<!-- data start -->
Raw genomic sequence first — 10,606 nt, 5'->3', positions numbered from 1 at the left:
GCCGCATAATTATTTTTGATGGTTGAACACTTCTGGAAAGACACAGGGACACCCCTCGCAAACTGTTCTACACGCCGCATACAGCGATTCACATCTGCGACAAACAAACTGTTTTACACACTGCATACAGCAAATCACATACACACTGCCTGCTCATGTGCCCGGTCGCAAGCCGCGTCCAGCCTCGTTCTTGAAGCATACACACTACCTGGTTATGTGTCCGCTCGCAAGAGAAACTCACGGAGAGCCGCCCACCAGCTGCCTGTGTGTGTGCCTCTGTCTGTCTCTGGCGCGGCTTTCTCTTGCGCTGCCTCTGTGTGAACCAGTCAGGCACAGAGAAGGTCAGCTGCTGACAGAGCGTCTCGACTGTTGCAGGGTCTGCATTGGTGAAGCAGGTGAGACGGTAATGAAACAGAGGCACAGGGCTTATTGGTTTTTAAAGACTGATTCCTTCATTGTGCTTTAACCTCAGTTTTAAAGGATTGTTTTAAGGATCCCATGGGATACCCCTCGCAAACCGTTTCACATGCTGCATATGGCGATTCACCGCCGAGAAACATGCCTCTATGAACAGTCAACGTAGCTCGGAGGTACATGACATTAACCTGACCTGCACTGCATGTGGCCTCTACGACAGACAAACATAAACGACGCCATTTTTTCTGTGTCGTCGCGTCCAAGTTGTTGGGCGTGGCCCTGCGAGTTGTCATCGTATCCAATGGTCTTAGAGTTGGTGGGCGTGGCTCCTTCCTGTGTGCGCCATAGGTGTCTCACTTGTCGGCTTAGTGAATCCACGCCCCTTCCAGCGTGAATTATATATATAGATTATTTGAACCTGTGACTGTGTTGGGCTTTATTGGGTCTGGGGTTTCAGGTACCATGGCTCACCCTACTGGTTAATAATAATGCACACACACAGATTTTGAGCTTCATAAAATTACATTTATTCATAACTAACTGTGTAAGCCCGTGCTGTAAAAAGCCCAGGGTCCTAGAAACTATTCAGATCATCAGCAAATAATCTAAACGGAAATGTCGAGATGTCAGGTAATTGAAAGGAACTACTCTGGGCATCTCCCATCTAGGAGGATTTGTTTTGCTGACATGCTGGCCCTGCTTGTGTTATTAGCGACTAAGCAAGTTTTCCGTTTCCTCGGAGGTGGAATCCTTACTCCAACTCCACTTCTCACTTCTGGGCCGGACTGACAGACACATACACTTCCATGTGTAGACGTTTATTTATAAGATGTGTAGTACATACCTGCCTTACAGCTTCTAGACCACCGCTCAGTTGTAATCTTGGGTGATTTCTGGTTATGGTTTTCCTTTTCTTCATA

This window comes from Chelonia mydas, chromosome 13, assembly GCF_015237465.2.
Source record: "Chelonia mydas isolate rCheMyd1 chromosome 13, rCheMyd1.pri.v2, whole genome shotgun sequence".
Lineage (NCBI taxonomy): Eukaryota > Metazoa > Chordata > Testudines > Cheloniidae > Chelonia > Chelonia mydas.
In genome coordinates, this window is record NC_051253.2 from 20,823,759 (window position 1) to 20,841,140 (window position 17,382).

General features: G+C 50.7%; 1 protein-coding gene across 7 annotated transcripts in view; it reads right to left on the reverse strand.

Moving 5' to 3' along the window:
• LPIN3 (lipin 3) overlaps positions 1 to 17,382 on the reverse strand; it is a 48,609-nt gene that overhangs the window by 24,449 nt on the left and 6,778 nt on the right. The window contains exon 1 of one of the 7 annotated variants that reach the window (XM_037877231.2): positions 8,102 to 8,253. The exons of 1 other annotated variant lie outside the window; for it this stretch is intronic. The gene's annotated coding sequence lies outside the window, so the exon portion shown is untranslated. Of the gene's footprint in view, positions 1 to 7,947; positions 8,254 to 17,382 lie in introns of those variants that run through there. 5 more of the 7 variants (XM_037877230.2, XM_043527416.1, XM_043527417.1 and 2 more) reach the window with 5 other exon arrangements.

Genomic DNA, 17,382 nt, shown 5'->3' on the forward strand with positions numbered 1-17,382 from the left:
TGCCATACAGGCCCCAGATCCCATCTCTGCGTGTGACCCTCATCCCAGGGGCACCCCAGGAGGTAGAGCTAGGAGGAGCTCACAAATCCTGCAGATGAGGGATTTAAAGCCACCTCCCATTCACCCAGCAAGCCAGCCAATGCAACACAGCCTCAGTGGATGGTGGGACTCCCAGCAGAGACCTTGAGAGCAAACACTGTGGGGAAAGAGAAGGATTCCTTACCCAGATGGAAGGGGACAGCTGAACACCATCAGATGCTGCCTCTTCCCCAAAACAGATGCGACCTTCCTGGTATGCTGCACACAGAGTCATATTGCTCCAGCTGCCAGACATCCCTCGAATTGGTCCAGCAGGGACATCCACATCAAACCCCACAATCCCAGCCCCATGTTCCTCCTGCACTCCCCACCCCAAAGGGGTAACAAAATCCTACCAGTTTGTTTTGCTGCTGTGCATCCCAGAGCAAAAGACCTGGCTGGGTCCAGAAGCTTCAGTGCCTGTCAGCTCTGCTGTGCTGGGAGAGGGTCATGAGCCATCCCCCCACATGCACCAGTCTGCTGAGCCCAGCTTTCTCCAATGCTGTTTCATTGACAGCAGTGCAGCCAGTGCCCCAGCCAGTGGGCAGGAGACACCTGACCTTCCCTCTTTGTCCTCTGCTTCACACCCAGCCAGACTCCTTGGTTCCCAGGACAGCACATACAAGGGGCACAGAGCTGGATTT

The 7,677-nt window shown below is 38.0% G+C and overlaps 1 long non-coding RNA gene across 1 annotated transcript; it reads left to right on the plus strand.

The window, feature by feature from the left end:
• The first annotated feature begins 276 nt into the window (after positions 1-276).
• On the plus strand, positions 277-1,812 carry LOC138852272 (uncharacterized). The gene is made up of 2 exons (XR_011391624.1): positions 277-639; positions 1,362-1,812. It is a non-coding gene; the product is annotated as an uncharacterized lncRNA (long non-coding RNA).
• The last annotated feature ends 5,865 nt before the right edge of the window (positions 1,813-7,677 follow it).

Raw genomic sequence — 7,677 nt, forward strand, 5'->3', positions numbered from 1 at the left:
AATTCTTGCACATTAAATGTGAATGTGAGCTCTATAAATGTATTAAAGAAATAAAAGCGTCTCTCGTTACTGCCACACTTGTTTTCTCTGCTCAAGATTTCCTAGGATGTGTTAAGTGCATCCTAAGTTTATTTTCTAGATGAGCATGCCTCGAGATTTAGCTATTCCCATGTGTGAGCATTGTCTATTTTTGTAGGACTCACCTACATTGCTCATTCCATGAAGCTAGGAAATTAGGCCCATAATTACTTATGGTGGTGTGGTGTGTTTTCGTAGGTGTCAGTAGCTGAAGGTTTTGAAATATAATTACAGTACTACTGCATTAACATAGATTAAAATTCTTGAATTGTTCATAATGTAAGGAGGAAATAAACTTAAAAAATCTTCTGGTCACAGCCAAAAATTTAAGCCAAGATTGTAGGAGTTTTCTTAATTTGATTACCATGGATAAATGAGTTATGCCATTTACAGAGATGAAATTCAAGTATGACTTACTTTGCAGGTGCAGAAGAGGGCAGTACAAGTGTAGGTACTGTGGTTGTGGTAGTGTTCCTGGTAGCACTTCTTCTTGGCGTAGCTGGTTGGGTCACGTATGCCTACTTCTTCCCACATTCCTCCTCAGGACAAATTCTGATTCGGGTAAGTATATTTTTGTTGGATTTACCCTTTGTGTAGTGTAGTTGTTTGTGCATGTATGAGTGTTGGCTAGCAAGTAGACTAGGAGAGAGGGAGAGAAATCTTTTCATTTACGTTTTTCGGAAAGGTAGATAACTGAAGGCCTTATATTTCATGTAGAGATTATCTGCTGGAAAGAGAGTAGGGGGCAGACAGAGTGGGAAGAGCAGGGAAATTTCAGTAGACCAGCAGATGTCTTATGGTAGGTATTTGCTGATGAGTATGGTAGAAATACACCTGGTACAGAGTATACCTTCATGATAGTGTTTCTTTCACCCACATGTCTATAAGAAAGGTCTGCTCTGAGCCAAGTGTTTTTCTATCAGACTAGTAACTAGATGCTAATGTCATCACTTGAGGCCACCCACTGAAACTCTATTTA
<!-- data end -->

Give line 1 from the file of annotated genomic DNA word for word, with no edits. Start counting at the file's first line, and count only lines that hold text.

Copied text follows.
Raw genomic sequence first — 10,606 nt, 5'->3', positions numbered from 1 at the left: